257    values are valid. A lower case letter is converted to upper case, and then the
258    0xc0 bits are flipped.)
259  .P  .P
260  After \ex, from zero to two hexadecimal digits are read (letters can be in  After \ex, from zero to two hexadecimal digits are read (letters can be in
261  upper or lower case). Any number of hexadecimal digits may appear between \ex{  upper or lower case). Any number of hexadecimal digits may appear between \ex{
# Line 424  any Unicode letter, and underscore. Note Line 441  any Unicode letter, and underscore. Note
441  \eB because they are defined in terms of \ew and \eW. Matching these sequences  \eB because they are defined in terms of \ew and \eW. Matching these sequences
442  is noticeably slower when PCRE_UCP is set.  is noticeably slower when PCRE_UCP is set.
443  .P  .P
444  The sequences \eh, \eH, \ev, and \eV are features that were added to Perl at  The sequences \eh, \eH, \ev, and \eV are features that were added to Perl at
445  release 5.10. In contrast to the other sequences, which match only ASCII  release 5.10. In contrast to the other sequences, which match only ASCII
446  characters by default, these always match certain high-valued codepoints in  characters by default, these always match certain high-valued codepoints in
447  UTF-8 mode, whether or not PCRE_UCP is set. The horizontal space characters  UTF-8 mode, whether or not PCRE_UCP is set. The horizontal space characters
# Line 947  The handling of dot is entirely independ Line 964  The handling of dot is entirely independ
964  dollar, the only relationship being that they both involve newlines. Dot has no  dollar, the only relationship being that they both involve newlines. Dot has no
965  special meaning in a character class.  special meaning in a character class.
966  .P  .P
967  The escape sequence \eN behaves like a dot, except that it is not affected by  The escape sequence \eN behaves like a dot, except that it is not affected by
968  the PCRE_DOTALL option. In other words, it matches any character except one  the PCRE_DOTALL option. In other words, it matches any character except one
969  that signifies the end of a line.  that signifies the end of a line.
970  .  .
# Line 1044  characters in both cases. In UTF-8 mode, Line 1061  characters in both cases. In UTF-8 mode,
1061  characters with values greater than 128 only when it is compiled with Unicode  characters with values greater than 128 only when it is compiled with Unicode
1062  property support.  property support.
1063  .P  .P
1064  The character types \ed, \eD, \eh, \eH, \ep, \eP, \es, \eS, \ev, \eV, \ew, and  The character escape sequences \ed, \eD, \eh, \eH, \ep, \eP, \es, \eS, \ev,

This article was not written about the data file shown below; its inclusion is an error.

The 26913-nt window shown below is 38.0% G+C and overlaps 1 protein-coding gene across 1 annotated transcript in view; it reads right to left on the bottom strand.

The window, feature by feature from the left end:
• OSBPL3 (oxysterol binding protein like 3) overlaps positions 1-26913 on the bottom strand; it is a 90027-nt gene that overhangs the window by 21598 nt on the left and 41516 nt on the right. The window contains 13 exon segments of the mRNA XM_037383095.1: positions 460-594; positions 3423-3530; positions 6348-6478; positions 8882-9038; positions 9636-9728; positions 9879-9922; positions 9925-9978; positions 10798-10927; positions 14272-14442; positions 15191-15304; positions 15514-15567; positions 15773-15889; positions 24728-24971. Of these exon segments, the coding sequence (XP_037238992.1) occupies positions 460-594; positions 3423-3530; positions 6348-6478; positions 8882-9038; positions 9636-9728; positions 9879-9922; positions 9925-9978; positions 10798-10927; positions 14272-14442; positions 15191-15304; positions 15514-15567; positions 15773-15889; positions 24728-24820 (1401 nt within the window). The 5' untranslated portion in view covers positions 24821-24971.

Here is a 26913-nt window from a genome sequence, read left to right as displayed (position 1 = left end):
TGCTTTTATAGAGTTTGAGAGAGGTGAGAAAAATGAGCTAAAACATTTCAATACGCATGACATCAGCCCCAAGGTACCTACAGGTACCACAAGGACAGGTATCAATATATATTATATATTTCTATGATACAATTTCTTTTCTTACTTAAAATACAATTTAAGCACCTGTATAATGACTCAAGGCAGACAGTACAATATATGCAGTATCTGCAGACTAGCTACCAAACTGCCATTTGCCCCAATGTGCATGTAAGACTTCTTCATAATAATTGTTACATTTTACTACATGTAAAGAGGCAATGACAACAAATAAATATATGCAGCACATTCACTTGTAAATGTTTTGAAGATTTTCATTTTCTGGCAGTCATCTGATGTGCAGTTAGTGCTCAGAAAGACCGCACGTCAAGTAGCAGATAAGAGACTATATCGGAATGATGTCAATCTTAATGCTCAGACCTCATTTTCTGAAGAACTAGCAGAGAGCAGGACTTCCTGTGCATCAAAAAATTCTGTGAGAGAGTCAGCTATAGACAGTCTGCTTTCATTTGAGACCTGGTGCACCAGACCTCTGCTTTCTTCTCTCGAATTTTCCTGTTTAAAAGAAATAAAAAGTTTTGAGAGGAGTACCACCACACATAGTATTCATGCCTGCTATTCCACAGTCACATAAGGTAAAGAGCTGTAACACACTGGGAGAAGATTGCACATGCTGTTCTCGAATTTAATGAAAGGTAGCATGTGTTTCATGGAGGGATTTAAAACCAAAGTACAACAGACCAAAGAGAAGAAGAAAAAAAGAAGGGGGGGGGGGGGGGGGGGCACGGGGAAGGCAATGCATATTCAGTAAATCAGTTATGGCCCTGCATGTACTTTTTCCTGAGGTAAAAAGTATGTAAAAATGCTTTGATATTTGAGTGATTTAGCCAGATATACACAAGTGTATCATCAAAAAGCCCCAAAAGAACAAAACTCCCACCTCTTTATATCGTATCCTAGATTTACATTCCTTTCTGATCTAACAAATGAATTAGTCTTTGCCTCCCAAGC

1065  \eW may also appear in a character class, and add the characters that they  \eV, \ew, and \eW may appear in a character class, and add the characters that
1066  match to the class. For example, [\edABCDEF] matches any hexadecimal digit. A  they match to the class. For example, [\edABCDEF] matches any hexadecimal
1067  circumflex can conveniently be used with the upper case character types to  digit. In UTF-8 mode, the PCRE_UCP option affects the meanings of \ed, \es, \ew
1068    and their upper case partners, just as it does when they appear outside a
1069    character class, as described in the section entitled
1070    .\" HTML <a href="#genericchartypes">
1071    .\" </a>
1072    "Generic character types"
1073    .\"
1074    above. The escape sequence \eb has a different meaning inside a character
1075    class; it matches the backspace character. The sequences \eB, \eN, \eR, and \eX
1076    are not special inside a character class. Like any other unrecognized escape
1077    sequences, they are treated as the literal characters "B", "N", "R", and "X" by
1078    default, but cause an error if the PCRE_EXTRA option is set.
1079    .P
1080    A circumflex can conveniently be used with the upper case character types to
1081  specify a more restricted set of characters than the matching lower case type.  specify a more restricted set of characters than the matching lower case type.
1082  For example, the class [^\eW_] matches any letter or digit, but not underscore.  For example, the class [^\eW_] matches any letter or digit, but not underscore,
1083    whereas [\ew] includes underscore. A positive character class should be read as
1084    "something OR something OR ..." and a negative class as "NOT something AND NOT
1085    something AND NOT ...".
1086  .P  .P
1087  The only metacharacters that are recognized in character classes are backslash,  The only metacharacters that are recognized in character classes are backslash,
1088  hyphen (only where it can be interpreted as specifying a range), circumflex  hyphen (only where it can be interpreted as specifying a range), circumflex
# Line 1968  already been matched. The two possible f Line 2001  already been matched. The two possible f
2001  If the condition is satisfied, the yes-pattern is used; otherwise the  If the condition is satisfied, the yes-pattern is used; otherwise the
2002  no-pattern (if present) is used. If there are more than two alternatives in the  no-pattern (if present) is used. If there are more than two alternatives in the
2003  subpattern, a compile-time error occurs. Each of the two alternatives may  subpattern, a compile-time error occurs. Each of the two alternatives may
2004  itself contain nested subpatterns of any form, including conditional  itself contain nested subpatterns of any form, including conditional
2005  subpatterns; the restriction to two alternatives applies only at the level of  subpatterns; the restriction to two alternatives applies only at the level of